House Speaker Thom Tillis recently sent a personal email to rival Mark Harris accusing him of “going negative” in the Republican primary for U.S. Senate.
Tillis accused Harris’ campaign of trying to “tear (him) down” and referenced the two Charlotte area residents’ mutual friends.
Harris, a Baptist minister, responded quite publicly. Harris sent his reply to Tillis, and later included it in an email to his supporters Wednesday evening. In the message, Harris rejected Tillis’ assertion, saying that “discussing the facts of one's record is not ‘going negative.’”
“In all honesty, Thom, you have managed to accumulate a list of actions that at the very least show terribly poor judgment, and at the worst, a lack of political character applied to the decisions you made,” Harris wrote. “I believe this is why people are so fed up with politicians and distrust them so.”
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He added later, “You and I both know that the Democrats will have a field day with you in a general. One of the reasons I filed for this seat is my genuine concern about who is the best person to defeat Kay Hagan, and to represent North Carolina in the US Senate. If you think your record is a secret and is not to be shared with the public, then you and I have even more differences than you think we have.”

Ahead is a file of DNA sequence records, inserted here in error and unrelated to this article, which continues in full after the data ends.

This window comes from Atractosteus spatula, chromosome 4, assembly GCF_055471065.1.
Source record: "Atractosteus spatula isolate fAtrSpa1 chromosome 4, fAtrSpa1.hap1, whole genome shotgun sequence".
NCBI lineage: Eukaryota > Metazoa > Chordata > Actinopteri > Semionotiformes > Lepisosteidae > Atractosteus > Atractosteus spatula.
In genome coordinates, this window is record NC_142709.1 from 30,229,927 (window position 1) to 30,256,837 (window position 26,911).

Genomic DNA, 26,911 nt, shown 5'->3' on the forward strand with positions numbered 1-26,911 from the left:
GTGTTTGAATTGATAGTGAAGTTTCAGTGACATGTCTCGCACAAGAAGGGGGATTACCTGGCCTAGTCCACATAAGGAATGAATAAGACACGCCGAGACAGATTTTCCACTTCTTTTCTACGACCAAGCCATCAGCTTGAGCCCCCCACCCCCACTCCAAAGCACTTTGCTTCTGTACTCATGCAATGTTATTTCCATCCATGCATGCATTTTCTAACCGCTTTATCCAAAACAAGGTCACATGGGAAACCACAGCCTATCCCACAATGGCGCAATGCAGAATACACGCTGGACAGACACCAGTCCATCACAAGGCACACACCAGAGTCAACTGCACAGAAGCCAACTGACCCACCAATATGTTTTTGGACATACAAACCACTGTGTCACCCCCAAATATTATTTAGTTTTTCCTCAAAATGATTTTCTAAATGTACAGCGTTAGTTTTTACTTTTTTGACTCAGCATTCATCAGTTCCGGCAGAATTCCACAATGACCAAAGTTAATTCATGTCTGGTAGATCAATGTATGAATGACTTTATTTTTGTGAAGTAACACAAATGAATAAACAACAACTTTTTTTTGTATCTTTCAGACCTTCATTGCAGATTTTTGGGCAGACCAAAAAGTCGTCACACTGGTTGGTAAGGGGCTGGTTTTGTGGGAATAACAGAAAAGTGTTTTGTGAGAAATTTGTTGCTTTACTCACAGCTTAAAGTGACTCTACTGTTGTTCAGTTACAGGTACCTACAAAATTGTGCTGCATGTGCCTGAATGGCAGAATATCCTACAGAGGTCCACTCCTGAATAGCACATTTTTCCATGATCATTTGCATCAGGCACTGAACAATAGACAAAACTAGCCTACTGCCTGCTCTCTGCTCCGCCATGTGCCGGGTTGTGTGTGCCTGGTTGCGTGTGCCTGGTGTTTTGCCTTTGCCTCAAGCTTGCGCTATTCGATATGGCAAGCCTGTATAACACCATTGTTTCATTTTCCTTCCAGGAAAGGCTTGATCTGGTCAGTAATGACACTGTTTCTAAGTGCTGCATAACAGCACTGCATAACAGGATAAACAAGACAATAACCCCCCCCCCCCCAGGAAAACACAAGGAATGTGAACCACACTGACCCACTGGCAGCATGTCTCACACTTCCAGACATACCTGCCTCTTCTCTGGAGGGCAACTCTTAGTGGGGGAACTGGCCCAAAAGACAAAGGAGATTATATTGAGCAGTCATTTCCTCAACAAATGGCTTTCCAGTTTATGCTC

The sharp language is emblematic of Harris’ aggressive new approach in the campaign. A Dome report about the Harris campaign’s plans to questioned Tillis’ character spurred the initial email late last week.
Both campaigns declined to provide Tillis’ original email, saying it was meant to be private. But much of the contents are repeated in Harris’ response.
Tillis campaign spokesman Jordan Shaw said two men have known each other for years and Tillis wanted to express concern about the campaign’s direction. Shaw declined to respond to specific points in Harris’ email. But he added, “We are going to stay focused on uniting conservatives to defeat Kay Hagan in November instead of trying to divide conservatives by using desperate campaign tactics.”
In the email to supporters, Harris said his rival’s campaign “is in full panic mode,” and referenced reports that Republican strategist Karl Rove’s political organization was planning a television advertising campaign to boost Tillis.
Shaw offered this retort: “That may be the case for them, but not for us.”